Twitter’s “Head of Site Integrity” Yoel Roth boasts on his LinkedIn that he is in charge of “developing and enforcing Twitter’s rules,” like the one that led Twitter to slap a new “misleading” warning label on two of President Trump’s tweets concerning mail-in balloting on Tuesday.
However, Roth’s own barrage of anti-Trump, politically charged tweets seemingly calls into question whether he should be creating guidelines for the president and other Twitter users, especially when Twitter is under fire for its alleged left-wing bias. Commentators have argued that Trump’s tweets on the risks of mail-in voting were not misleading, and the president accused Twitter of seeking to “interfere” in the upcoming election under the guise of a supposedly neutral “fact-checking” policy.
Here are a few of Yoel’s tweets. Who is policing him?
President Trump and White House Press Secretary Kayleigh McEnany declined to back away from tweets President Trump issued suggesting MSNBC host Joe Scarborough killed an intern who worked for the then-congressman in the summer of 2001.
Her death was ruled an accident, and her widower husband has asked Twitter to take down Trump’s tweets. Twitter has refused.
Here are a couple of the tweets, as well as appearances today by Trump and McEnany.
This is the appearance in the Imus show in which Scarborough joked about the intern’s death.
I think President Trump’s instinct not to wear a mask in public is correct, despite the obsession in the press with the issue.
He’s not being vain. He knows it’s a bad look for the leader of the free world. The president should project strength. Hiding behind a mask suggests weakness. It’s a risk, but with the proper precautions, he’s not likely to get sick or make anyone else sick.
President Trump on Thursday brought a mask with him to tour of a Ford plant in Ypsilanti, Michigan but said he didn’t “want to give the press the pleasure of seeing” him wear it while he was on camera.
“I didn’t want to give the press the pleasure of seeing it,” he said. “In the back area I did have a mask on. I had goggles and a mask right back there.”
While speaking without a face covering — next to others wearing masks — the president added that masks were not necessary in the front of the plant, where he was standing. “They’re not necessary here. Everybody’s been tested, in fact I was tested this morning so it’s not necessary,” the president said. “I was given a choice and I had one on in an area where they preferred it.”
He continued, “I honestly – I think I look better in the mask, but I am making a speech, so I won’t have it now.”
Someone did sneak a photo of him in the mask. It’s making it’s way around Twitter.
Well, first he’s fat, now he’s a kid who steps in it.
The escalating war of words between President Trump and House Speaker Nancy Pelosi has gotten increasingly moronic.
But I will say, I think she has figured out how to get under his skin.
She said during a press conference Wednesday that Trump’s inappropriateness “is almost a given,” saying:
It’s like a child who comes in with mud on their pants or something if they are outside playing with it. He comes in with doggy-doo on his shoes, and everyone who works with him has that on their shoes too for a very long time to come.
This will, of course, be pinned blamed on President Trump. But the fact is that Barack Obama has taken to attacking his predecessor in unprecedentedly vitriolic ways, as have Obama’s various hatchet men.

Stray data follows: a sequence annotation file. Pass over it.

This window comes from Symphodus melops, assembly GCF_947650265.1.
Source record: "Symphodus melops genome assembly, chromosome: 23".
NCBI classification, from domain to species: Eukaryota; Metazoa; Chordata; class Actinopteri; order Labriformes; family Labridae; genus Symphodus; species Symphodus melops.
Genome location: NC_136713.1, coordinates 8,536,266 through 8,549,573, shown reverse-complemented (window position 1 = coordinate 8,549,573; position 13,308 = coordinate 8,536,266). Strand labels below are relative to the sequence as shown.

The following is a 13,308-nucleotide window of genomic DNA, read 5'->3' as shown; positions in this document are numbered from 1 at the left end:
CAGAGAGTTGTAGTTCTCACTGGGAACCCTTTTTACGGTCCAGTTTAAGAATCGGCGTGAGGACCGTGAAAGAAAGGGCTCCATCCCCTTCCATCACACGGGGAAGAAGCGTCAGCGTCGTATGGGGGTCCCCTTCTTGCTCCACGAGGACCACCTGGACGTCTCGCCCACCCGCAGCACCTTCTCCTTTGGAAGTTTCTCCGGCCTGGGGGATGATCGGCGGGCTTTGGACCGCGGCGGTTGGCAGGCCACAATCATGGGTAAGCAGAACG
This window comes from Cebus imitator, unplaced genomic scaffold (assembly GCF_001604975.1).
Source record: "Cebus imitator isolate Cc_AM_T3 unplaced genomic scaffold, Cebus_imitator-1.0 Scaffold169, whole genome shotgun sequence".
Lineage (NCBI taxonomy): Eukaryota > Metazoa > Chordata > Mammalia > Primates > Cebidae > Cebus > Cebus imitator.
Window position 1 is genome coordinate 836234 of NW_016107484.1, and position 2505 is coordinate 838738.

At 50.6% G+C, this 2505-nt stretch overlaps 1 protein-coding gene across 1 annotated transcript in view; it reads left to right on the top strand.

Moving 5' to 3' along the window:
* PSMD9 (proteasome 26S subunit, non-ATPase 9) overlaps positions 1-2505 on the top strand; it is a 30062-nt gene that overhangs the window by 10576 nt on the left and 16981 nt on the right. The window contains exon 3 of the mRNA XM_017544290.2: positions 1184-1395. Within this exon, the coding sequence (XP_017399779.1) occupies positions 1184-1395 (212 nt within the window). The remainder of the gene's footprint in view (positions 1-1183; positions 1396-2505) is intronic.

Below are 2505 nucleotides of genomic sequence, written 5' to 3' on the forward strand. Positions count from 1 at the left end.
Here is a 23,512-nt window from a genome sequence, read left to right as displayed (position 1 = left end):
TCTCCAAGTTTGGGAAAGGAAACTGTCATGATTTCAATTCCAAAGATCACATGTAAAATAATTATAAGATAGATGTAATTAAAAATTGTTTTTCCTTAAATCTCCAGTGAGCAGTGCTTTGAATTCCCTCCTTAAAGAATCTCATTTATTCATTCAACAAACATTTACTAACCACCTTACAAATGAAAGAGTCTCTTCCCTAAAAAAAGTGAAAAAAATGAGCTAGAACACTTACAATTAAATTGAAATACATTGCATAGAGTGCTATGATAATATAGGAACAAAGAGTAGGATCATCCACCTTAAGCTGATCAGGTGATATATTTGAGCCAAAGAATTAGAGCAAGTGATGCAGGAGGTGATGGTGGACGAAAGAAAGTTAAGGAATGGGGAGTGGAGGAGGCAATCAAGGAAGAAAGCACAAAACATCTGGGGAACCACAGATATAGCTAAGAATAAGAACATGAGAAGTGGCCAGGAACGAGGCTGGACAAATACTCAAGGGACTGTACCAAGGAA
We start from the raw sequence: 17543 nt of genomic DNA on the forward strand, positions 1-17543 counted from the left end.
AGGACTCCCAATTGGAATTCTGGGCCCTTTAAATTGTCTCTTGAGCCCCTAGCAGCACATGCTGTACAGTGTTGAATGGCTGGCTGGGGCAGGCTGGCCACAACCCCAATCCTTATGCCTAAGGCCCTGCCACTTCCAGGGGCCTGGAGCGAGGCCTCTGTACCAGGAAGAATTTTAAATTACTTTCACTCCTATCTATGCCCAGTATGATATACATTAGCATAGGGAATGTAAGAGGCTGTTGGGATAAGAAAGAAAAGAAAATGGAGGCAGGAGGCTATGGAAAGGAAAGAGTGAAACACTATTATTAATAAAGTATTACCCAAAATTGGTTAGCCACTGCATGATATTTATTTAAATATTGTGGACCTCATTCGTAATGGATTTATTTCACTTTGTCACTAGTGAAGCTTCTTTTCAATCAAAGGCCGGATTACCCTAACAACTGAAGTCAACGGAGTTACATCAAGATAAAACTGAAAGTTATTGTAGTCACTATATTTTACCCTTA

Trump, of course, has fired back.
And now it appears it’s all too much for Obama, who won’t be found in the same room with the president.
It’s been a White House tradition for decades: A first-term president hosts a ceremony in the East Room for the unveiling of the official portrait of his immediate predecessor that will hang in the halls of the White House for posterity.
“We may have our differences politically,” President Barack Obama said when he hosted former President George W. Bush for his portrait unveiling in 2012, “but the presidency transcends those differences.”
Yet this modern ritual won’t be taking place between Obama and President Donald Trump, according to people familiar with the matter. And if Trump wins a second term in November, it could be 2025 before Obama returns to the White House to see his portrait displayed among every U.S. president from George Washington to Bush.
Trump is unconcerned about shunning yet another presidential custom, and he has attacked Obama to an extent no other president has done to a predecessor.
Obama, for his part, has no interest in participating in the post-presidency rite of passage so long as Trump is in office, the people familiar with the matter said.
Joe Biden was asked during an appearance on MSNBC whether he would pardon President Trump if Biden became president “Would you be willing to commit to not pulling a President Ford and giving Donald Trump a pardon under the pretense of healing the nation? In other words, are you willing to commit to the American… Continue Reading
They’ll still be there, it looks like, but they will be diminished as President Trump focuses on ways to get the country reopened. Anthony Fauci kept contradicting the president, and now his influence will be diminished. According to the Washington Examiner: The White House will add more figures to its coronavirus task force before the end of… Continue Reading
President Trump Thursday threatened to end the U.S. trading relationship with China in the wake of China’s handling of the coronavirus. “There are many things we could do,” Trump told Fox Business’ Maria Bartiromo. “We could cut off the whole relationship.” “Now, if you did, what would happen?” Trump asked. “You’d save $500 billion if… Continue Reading